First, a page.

While I don’t know much about medicine or nursing topics, I do know how to format assignments, cleaning up text, and all that stuff. Most of the help she requests is with English stuff.

I have several reasons as to why I want to leave asap even though I still do not have all of the hands in my card. The sooner we leave the sooner the sooner she’s able to have something she has not had in her entire life, a room of her own. She’ll be staying in my brother’s room, as that one is larger than mine, we’ve already begun preparing things for her in that regard.

I’ve also given her all of the remaining medical equipment that belonged to my mom, including my asthma nebulizer as that’ll be of great help for her to offer her services. She already is a certified auxiliary nurse.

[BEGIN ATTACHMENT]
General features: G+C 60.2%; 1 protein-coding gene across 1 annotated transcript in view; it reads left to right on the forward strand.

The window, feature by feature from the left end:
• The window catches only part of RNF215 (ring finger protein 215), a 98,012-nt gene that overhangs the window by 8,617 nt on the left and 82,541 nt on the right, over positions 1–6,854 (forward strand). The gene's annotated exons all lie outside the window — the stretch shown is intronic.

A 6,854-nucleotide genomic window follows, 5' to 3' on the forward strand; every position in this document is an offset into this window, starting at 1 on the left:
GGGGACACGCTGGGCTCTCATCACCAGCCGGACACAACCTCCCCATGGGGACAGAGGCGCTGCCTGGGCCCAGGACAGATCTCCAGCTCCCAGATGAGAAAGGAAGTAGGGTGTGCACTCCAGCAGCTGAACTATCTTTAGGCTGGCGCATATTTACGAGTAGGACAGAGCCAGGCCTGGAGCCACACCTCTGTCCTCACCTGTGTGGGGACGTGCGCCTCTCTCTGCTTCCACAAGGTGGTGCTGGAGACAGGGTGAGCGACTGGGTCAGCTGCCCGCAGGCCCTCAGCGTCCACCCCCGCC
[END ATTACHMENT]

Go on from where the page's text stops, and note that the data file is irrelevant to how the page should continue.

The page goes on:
I am more than 100 percent sure and confident that she’ll get to become a great nurse and she will succeed where I failed my mother, who she looks up to. I’ve told her I cannot make promises, but I’ll try my best to help her find a job abroad once she’s graduated, I’ve been told nurses are in high demand all around, so as long as she keeps it up she’ll have a lot of doors open for her in the near future.

Knowing that she’s ok here and she’s on her way to become a nurse is something that allows me to leave Venezuela with an easier state of mind.

Until the next one,



MMXXIII | ckaleb[dot]com · December 31, 2023 at 12:41 pm

[…] circumstances of it all were complex (infuriating if you know what she had to go through), and although I don’t […]

A closure & the start of a new life | ckaleb[dot]com · March 31, 2024 at 6:11 am